More On Legal & Compliancefrom The Advisor's Professional Library
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- Best Practices for Working with Senior Investors Securities examiners deal harshly with RIAs that do not fulfill their fiduciary obligations toward senior investors, as the SEC and state securities regulators view older investors as particularly vulnerable and in need of protection.
The SEC proposed a new rule on Tuesday that would define what kind of firm could call itself a “family office.” The agency was required to define the term under the Dodd-Frank Wall Street Reform and Consumer Protection Act, which became law on July 21.
The intent of the proposed rule, the SEC said in a statement, was to help those managing their own family's financial portfolios determine whether their "family offices" could continue to be excluded from the Investment Advisers Act of 1940.
It noted that family offices historically had not been required to register with the SEC under the Advisers Act because of an exemption provided to investment advisors with fewer than 15 clients. The Dodd-Frank Act removed that exemption to enable the SEC to regulate hedge fund and other private fund advisers, but included a new provision requiring the SEC to define family offices in order to exempt them from regulation under the Advisers Act.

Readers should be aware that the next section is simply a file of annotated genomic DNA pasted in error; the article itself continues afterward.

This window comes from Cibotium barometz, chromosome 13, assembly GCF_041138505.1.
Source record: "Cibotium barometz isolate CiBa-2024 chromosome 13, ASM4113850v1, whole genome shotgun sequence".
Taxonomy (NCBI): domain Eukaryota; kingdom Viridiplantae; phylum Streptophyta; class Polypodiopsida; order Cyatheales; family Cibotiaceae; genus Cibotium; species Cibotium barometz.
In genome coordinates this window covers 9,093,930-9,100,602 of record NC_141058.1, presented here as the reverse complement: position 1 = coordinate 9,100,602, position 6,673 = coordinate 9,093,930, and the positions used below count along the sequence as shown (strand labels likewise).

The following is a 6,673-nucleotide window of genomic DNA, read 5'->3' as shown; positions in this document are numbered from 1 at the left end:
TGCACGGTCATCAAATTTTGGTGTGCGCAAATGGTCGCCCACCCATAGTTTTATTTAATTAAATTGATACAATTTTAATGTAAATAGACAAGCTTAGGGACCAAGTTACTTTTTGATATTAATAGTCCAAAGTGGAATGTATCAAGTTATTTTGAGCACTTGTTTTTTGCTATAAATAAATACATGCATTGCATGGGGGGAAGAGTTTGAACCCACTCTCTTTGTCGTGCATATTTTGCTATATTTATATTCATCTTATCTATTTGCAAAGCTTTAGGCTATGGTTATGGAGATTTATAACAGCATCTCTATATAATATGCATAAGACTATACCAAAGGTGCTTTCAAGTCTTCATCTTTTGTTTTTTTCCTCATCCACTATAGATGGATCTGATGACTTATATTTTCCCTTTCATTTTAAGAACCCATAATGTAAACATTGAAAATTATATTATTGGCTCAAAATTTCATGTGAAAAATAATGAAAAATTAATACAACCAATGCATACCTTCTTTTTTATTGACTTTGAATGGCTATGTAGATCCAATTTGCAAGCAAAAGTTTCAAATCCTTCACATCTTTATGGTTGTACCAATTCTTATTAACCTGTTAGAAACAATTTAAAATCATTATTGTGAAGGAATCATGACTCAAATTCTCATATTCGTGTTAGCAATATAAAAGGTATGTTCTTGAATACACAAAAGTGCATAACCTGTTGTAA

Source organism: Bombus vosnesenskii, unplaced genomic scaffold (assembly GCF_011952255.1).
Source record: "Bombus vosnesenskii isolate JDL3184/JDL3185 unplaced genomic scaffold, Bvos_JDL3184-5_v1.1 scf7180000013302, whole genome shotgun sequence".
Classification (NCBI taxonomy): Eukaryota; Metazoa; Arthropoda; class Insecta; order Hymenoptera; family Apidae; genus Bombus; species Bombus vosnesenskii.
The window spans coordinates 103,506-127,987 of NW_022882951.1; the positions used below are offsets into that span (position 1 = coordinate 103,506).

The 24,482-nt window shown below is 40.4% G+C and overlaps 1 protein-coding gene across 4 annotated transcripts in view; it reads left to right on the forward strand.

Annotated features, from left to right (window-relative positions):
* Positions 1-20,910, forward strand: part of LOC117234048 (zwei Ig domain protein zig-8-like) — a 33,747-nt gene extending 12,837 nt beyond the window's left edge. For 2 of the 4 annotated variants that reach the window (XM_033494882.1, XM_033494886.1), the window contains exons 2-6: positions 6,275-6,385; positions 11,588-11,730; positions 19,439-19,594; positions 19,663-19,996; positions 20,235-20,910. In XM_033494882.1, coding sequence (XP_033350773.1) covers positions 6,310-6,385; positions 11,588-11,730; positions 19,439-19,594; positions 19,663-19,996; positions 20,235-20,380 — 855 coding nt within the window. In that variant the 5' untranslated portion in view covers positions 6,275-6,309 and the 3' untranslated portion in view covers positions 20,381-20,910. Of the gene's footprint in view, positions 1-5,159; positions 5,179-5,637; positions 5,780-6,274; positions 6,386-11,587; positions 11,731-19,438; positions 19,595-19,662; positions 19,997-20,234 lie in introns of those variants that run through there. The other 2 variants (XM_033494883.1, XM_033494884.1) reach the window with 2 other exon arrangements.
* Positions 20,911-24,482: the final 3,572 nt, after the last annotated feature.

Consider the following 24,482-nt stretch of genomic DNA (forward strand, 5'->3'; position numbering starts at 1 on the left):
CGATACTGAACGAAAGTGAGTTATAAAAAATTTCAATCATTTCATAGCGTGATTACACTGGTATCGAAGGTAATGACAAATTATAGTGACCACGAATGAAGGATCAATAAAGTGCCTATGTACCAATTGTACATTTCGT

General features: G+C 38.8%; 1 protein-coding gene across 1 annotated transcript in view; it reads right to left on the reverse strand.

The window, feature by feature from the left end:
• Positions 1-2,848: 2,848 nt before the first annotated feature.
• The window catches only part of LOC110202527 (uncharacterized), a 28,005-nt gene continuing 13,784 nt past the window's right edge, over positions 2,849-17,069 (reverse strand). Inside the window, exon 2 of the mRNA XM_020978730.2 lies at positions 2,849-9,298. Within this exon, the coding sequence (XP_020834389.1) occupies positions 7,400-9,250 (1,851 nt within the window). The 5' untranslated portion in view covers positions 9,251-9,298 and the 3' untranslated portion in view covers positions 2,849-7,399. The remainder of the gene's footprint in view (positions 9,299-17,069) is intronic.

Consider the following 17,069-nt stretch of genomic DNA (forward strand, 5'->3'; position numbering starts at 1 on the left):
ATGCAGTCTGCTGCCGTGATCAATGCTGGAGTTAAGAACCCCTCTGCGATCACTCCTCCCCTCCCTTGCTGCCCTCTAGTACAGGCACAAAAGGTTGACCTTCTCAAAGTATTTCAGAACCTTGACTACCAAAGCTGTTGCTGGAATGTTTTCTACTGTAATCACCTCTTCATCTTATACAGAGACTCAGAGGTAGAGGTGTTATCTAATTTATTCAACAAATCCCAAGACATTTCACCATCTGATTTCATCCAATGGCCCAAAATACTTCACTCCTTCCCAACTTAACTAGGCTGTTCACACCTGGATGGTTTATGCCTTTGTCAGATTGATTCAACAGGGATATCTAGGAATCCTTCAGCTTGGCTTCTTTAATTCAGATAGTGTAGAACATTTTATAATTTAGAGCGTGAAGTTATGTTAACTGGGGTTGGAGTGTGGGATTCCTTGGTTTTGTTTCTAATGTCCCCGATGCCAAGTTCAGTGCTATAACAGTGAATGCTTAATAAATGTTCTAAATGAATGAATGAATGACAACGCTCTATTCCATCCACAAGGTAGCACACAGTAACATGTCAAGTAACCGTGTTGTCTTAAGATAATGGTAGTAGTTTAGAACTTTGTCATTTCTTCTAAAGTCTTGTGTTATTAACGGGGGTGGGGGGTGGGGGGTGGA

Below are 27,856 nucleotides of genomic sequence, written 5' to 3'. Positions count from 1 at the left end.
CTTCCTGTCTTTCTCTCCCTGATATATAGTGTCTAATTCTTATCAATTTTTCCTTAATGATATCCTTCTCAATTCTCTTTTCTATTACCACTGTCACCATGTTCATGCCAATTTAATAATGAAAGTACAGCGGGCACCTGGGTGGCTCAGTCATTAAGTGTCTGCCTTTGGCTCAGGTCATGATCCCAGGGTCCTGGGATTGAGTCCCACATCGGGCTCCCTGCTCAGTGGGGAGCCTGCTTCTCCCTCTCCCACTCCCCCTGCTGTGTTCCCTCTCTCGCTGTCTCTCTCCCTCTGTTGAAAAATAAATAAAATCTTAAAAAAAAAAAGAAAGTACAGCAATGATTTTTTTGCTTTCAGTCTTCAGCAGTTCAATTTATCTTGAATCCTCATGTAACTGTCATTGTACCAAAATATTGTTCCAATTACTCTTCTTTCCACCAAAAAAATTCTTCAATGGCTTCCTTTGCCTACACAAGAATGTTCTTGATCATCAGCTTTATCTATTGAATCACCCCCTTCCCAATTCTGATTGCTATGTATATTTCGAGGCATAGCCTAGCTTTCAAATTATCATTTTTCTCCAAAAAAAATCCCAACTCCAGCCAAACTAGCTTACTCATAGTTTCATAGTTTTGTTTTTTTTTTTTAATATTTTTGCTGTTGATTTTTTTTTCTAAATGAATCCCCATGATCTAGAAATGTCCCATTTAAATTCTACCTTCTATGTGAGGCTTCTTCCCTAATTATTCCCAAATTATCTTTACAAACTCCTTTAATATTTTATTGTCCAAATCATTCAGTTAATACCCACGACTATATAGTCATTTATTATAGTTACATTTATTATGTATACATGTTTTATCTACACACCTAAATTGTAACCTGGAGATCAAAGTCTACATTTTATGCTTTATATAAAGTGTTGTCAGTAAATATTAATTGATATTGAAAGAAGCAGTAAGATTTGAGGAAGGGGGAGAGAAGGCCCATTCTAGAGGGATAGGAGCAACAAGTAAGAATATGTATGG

The commission is proposing to define a family office as any firm that:
- Provides investment advice only to family members, as defined by the rule; certain key employees; charities and trusts established by family members; and entities wholly owned and controlled by family members.
- Is wholly owned and controlled by family members.
- Does not hold itself out to the public as an investment adviser.
The SEC said the public should send comments on the proposed rule to the commission by Nov. 18.